11/06/14

DPA MICROPHONES GO ON SET FOR NBC’S NEW FALL COMEDY SERIES, A TO Z

Sound mixer uses company’s d:screet™ 4071 Miniature Microphones for critical pilot scenes
Veteran Sound Mixer Joe Michalski was recently tasked with capturing the audio for A to Z, NBC’s new fall romantic comedy series. A longtime DPA microphones user, Michalski looked to his d:screet™ 4071 Miniature Microphones to play integral roles in the filming of the pilot episode.

The production team and director, began to fall in love with the audio qualities of DPA’s d:screet™ 4071 lavalier mics during several multi-actor, dialog-heavy pilot scenes. Typically each set of actors would be shot separately, but for one particular scene the crew was running out of natural daylight, so a different approach needed to be taken.

“The director (Michael Patrick Jann) decided to shoot both portions at the same time, with two side-by-side cameras pointed 180 degrees from one another,” says Michalski. “Instead of using a traditional booming setup for this shot, I miked all four actors with the d:screet™ 4071 lavaliers, which allowed me to perfectly isolate all four voices in the recording. Everyone thought they were going to have to go back for ADR, but when I played back the audio, the director and producer were pleasantly surprised to have two completely separate sets of dialogue.”

An avid DPA user, Michalski made sure to mic the actors with d:screet™ 4071s for every scene, which further ensured that the production team would always have a backup to the boomed audio. This proved especially useful during the closing scene of the pilot episode, which was shot in front of running fountains, a specific request from the director of photography. The fountains created a challenge for the boom operators, as the mics were picking up the sound of the water. It was also difficult to hide the boom operator in the 360 degree scene; the d:screet™ 4071s once again rose to the occasion.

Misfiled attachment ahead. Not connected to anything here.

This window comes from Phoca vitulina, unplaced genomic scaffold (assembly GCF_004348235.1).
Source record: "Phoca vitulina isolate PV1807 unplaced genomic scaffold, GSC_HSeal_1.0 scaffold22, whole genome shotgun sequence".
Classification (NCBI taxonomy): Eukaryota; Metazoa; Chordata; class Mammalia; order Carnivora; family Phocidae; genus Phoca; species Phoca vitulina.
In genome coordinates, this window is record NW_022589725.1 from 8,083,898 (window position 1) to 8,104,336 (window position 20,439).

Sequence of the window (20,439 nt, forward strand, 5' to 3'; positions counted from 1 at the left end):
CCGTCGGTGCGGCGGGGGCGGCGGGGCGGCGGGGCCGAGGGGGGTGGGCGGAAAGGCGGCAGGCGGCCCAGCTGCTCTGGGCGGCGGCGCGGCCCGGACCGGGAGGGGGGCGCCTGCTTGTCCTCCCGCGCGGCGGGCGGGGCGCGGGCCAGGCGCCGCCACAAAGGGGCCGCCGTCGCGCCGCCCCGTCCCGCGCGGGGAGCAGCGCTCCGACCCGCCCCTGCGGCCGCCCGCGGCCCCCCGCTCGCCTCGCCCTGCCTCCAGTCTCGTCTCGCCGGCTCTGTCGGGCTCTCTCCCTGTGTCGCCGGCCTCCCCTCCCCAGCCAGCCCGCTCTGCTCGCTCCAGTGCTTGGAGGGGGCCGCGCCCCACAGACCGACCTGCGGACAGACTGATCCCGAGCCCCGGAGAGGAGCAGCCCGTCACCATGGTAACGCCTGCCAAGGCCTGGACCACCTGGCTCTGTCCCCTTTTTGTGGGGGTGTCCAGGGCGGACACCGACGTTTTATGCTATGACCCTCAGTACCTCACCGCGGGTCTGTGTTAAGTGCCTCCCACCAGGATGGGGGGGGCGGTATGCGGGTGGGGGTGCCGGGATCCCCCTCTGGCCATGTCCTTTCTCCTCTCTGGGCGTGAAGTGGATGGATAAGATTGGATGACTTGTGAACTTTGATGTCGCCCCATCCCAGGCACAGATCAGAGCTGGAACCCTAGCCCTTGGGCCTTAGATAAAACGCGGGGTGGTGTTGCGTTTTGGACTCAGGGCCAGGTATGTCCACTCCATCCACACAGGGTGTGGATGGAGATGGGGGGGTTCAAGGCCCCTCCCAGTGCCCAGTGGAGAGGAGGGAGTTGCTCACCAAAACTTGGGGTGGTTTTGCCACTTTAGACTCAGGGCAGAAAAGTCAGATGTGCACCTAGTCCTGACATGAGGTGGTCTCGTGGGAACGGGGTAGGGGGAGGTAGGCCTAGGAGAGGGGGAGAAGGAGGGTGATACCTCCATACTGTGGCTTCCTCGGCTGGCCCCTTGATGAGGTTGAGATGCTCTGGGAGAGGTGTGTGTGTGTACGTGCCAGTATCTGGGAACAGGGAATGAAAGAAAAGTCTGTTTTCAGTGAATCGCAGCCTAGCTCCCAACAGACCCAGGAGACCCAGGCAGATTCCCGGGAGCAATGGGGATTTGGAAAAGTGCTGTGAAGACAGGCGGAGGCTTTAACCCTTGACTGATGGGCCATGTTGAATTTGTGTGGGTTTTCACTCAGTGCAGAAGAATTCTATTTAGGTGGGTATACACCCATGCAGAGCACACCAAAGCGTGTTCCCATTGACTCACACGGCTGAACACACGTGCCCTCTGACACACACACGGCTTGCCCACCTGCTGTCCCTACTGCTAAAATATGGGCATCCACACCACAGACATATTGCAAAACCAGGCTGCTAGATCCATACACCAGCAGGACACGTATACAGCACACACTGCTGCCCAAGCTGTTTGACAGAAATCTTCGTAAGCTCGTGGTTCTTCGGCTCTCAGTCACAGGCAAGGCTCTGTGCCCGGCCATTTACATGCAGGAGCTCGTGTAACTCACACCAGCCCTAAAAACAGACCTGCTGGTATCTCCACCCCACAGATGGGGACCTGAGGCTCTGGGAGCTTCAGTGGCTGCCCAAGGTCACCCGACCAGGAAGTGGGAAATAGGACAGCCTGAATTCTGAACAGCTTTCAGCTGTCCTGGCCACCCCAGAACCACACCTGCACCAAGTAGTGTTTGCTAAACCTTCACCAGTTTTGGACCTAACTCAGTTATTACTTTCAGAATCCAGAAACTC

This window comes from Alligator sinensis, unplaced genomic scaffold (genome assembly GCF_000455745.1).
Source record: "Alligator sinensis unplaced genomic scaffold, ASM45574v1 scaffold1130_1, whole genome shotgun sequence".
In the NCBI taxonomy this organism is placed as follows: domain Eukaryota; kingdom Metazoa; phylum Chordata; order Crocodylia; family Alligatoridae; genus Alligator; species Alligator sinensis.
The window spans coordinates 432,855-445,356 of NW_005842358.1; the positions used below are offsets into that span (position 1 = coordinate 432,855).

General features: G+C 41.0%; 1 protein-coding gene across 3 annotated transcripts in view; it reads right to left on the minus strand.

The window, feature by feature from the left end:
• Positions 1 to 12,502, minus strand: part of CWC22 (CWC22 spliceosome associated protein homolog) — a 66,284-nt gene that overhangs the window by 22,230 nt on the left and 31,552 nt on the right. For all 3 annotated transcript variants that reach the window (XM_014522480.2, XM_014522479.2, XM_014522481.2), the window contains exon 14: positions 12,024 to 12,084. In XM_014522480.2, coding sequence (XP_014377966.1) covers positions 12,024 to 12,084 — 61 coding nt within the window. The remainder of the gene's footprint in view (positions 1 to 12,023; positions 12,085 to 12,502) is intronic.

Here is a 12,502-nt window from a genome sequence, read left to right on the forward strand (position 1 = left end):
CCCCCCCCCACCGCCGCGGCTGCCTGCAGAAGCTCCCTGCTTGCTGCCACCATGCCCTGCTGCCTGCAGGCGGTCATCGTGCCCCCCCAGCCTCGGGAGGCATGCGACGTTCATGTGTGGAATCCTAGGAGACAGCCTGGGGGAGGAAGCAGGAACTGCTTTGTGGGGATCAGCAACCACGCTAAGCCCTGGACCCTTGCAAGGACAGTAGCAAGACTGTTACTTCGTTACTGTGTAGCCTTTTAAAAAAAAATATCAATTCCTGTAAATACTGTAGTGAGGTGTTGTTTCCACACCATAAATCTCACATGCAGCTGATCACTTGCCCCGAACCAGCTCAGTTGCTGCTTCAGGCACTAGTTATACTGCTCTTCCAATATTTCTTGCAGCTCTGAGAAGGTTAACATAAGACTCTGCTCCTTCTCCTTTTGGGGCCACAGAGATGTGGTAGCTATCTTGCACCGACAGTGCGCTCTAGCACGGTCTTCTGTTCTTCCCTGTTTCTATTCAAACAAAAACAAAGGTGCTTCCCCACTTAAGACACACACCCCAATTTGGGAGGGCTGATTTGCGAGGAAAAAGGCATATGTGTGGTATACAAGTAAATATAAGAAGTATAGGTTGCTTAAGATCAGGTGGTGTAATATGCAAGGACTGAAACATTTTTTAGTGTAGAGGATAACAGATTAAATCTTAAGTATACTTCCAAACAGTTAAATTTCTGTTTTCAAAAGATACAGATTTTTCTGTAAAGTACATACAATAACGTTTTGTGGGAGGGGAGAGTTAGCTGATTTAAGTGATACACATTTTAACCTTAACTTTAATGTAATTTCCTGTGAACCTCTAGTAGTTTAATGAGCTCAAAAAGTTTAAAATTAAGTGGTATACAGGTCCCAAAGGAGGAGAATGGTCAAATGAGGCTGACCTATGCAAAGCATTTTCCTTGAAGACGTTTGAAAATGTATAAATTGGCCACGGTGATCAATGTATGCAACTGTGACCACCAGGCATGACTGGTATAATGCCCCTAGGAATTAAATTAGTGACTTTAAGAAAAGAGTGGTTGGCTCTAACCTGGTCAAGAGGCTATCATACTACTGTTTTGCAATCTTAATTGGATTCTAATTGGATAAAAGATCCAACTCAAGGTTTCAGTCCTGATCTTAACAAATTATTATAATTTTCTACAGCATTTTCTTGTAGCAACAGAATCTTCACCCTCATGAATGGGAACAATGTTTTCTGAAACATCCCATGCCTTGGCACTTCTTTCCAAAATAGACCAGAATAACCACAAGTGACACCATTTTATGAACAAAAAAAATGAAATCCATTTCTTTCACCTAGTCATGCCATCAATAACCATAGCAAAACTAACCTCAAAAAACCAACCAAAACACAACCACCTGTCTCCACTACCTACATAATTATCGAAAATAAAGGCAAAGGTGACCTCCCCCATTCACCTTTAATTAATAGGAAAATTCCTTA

“Everyone was worried that the sound of the fountains would overpower the intimate dialogue of the scene and that they’d certainly have to ADR,” continues Michalski. “This was especially of concern to the actors, who felt it would be hard to recreate the emotional performance in the studio. We again used the d:screet™ 4071s – this time, we put them as high up on their costumes as possible, pointed directly at their mouths. It really was the perfect solution.”

According to Michalski, the d:screet™ 4071 lavaliers had a big hand in getting A to Z in front of the networks in time for it to shine through for fall premieres. “I saw Ben Queen, the show’s writer, a month after we wrapped and he told me that, other than two lines that were added after they wrapped, the editing team didn’t have to do one bit of ADR on the entire episode,” adds Michalski. “He said they were able to immediately get their cuts together without having to replace dialogue, which got it to the studios in time for them to consider it for fall.”

Michalski, who has used several microphone brands over the years, says his collection of 10 DPA mics, which includes the DPA d:dicate™ 4017B Shotgun Microphone, serves as his primary mic of choice. “I’ve heard a lot of competitor mics and DPA mics just sound more natural,” concludes Michalski. “You don’t have to worry about any of the problems you see with other brands, even the sheer physical difference is noticeable.”

A to Z follows the lives of Andrew Lofland (Ben Feldman), an employee at an Internet dating site looking for the girl of his dreams, and Zelda Vasco (Cristin Millioti), a no-nonsense lawyer with a rebellious streak, who fall in love after Zelda’s bad experience with the site. With actress Katey Sagal serving as narrator, the show aims to chronicle Andrew and Zelda’s relationship timeline “from A to Z.”

Kansas City born, Michalski has worked as a boom operator and sound production mixer on various projects for more than 20 years. His recent work includes, Jane By Design, Sons of Anarchy, Suburgatory, Mistresses, The Mindy Project, Without a Trace, Shameless and Grey’s Anatomy.

EXPLORE FURTHER

Loading